Nonprofit ramps up efforts to help lonely seniors adopt pets

Alongside companionship, owning a pet has long been associated with a wide range of health benefits. Take a recent study, for example, which found that pet owners have experienced significantly lower levels of stress and loneliness during COVID-19 lockdowns. When it comes to the elderly, having a pet by their side can often mean the world to them.

That’s why nonprofit organization Pets for the Elderly has recently announced that it will increase its efforts to help senior citizens care for their pets — a move that’s particularly welcome during these emotionally-exhausting times of pandemic.

As part of the initiative, the nonprofit will expand its grant program to include animal care assistance at participating shelters. This will help seniors cover the costs of vet appointments, food, and in-home visits, in which shelters will check in on the pet owners.

Since it’s been founded in 1992, Pets for the Elderly has helped nearly 100,000 seniors countrywide pay for their pet adoption fees. And their mission to help connect people with pets and assist them in caring for these loyal companions has become ever more important amid the coronavirus pandemic, according to the organization’s executive director Susan Kurowski.

“Now, especially with COVID, bridging this whole isolation gap with companionship is going to show — when we look back — as being key to so many people’s mental wellness,” said Susan Kurowski, the nonprofit’s executive director. “And you don’t have to live alone to feel isolated.”

“Seniors take better care of themselves because somebody’s counting on them. They maintain a routine. They take their vitamins and their prescriptions on time because there’s someone relying on them, and that is so important,” she added.

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Nonprofit ramps up efforts to help lonely seniors adopt pets

Alongside companionship, owning a pet has long been associated with a wide range of health benefits. Take a recent study, for example, which found that pet owners have experienced significantly lower levels of stress and loneliness during COVID-19 lockdowns. When it comes to the elderly, having a pet by their side can often mean the world to them.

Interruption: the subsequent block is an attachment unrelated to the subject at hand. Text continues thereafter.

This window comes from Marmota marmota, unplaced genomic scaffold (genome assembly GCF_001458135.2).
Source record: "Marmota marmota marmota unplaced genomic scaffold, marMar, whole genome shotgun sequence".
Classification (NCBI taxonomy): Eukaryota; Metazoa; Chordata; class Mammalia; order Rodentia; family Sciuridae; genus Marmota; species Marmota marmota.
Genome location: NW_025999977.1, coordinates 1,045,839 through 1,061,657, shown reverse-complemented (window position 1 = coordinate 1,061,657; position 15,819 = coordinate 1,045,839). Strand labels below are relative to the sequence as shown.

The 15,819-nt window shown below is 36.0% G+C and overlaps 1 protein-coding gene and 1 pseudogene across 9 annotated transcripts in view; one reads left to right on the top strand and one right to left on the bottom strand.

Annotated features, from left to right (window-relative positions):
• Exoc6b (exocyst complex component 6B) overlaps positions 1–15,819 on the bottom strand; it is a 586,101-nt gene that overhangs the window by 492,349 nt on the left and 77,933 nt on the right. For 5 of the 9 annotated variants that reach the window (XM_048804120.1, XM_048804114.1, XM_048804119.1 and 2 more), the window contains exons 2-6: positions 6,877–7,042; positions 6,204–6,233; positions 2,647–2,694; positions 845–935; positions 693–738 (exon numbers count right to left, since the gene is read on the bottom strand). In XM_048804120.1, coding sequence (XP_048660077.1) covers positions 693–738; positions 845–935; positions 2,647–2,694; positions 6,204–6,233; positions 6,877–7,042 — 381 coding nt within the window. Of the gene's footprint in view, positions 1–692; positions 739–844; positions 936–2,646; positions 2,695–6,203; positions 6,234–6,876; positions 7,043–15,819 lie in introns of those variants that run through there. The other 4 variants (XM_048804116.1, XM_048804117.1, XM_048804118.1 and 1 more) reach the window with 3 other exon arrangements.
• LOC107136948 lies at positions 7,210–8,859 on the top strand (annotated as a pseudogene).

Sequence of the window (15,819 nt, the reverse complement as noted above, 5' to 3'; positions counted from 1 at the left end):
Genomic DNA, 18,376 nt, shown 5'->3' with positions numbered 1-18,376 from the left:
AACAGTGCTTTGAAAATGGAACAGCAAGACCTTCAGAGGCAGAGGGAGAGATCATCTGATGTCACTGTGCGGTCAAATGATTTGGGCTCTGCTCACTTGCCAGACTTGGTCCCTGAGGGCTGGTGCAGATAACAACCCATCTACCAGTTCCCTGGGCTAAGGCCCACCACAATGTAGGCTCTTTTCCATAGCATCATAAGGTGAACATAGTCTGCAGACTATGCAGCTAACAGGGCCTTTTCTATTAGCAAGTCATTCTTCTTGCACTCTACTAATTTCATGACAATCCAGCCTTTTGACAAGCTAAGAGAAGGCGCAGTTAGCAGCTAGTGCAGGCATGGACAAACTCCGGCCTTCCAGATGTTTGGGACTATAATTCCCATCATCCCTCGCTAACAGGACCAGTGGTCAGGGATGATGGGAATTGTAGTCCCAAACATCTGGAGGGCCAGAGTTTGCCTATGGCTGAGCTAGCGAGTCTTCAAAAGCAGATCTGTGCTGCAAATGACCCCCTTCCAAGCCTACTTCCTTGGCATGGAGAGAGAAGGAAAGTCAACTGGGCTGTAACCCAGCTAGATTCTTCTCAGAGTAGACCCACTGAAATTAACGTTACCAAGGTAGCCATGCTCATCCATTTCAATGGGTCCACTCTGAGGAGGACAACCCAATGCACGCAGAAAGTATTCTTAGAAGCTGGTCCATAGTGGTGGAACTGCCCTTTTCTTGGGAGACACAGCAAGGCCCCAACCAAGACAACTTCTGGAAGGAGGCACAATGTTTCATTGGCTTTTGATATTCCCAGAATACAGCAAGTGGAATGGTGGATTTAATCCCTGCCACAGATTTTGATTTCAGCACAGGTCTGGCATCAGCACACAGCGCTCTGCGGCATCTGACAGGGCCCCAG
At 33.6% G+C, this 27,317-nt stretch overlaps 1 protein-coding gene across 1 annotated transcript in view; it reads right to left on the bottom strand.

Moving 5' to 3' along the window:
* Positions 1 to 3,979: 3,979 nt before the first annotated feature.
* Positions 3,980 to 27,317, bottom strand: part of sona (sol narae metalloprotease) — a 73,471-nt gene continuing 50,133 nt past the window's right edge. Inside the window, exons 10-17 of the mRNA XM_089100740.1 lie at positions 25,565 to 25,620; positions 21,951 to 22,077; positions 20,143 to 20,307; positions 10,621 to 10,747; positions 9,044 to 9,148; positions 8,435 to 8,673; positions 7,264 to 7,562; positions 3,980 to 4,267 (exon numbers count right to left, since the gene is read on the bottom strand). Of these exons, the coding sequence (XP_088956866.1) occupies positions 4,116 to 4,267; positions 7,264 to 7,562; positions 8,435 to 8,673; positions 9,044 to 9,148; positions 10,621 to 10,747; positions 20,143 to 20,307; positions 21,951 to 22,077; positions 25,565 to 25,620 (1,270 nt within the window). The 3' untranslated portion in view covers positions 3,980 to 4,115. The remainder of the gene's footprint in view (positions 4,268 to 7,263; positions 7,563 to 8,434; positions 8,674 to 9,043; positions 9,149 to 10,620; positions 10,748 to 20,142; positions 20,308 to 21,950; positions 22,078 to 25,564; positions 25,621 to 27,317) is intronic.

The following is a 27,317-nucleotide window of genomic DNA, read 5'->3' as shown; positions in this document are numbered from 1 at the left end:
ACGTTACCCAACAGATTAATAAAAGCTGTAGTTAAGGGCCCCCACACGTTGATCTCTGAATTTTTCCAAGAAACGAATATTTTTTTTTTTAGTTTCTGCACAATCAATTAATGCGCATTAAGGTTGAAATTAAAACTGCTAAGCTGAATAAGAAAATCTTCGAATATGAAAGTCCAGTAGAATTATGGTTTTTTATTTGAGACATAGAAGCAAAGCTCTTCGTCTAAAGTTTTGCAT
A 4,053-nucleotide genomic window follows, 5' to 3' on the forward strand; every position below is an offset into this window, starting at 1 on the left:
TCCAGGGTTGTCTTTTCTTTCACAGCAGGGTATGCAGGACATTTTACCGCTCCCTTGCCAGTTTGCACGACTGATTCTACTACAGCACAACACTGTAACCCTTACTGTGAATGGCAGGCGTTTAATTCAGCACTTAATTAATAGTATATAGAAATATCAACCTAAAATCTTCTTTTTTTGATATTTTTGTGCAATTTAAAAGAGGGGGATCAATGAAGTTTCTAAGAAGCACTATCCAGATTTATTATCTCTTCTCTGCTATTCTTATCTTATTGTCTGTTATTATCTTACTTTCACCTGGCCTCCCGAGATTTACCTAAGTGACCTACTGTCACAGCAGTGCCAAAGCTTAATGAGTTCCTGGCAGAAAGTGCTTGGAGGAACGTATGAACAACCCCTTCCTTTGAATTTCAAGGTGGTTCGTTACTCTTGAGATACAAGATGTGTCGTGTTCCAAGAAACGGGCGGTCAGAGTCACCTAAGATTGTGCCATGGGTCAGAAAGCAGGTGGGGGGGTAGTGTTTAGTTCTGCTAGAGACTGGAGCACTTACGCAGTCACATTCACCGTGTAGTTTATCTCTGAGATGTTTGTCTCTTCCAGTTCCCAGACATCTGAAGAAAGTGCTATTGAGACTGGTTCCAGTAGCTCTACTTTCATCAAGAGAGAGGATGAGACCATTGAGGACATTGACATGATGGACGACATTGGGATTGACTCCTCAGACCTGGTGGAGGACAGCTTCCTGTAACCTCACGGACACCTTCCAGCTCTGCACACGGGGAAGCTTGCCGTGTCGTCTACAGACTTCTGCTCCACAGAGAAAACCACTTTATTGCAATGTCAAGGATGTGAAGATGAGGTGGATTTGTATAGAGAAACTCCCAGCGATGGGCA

That’s why nonprofit organization Pets for the Elderly has recently announced that it will increase its efforts to help senior citizens care for their pets — a move that’s particularly welcome during these emotionally-exhausting times of pandemic.

As part of the initiative, the nonprofit will expand its grant program to include animal care assistance at participating shelters. This will help seniors cover the costs of vet appointments, food, and in-home visits, in which shelters will check in on the pet owners.

Since it’s been founded in 1992, Pets for the Elderly has helped nearly 100,000 seniors countrywide pay for their pet adoption fees. And their mission to help connect people with pets and assist them in caring for these loyal companions has become ever more important amid the coronavirus pandemic, according to the organization’s executive director Susan Kurowski.

“Now, especially with COVID, bridging this whole isolation gap with companionship is going to show — when we look back — as being key to so many people’s mental wellness,” said Susan Kurowski, the nonprofit’s executive director. “And you don’t have to live alone to feel isolated.”

“Seniors take better care of themselves because somebody’s counting on them. They maintain a routine. They take their vitamins and their prescriptions on time because there’s someone relying on them, and that is so important,” she added.

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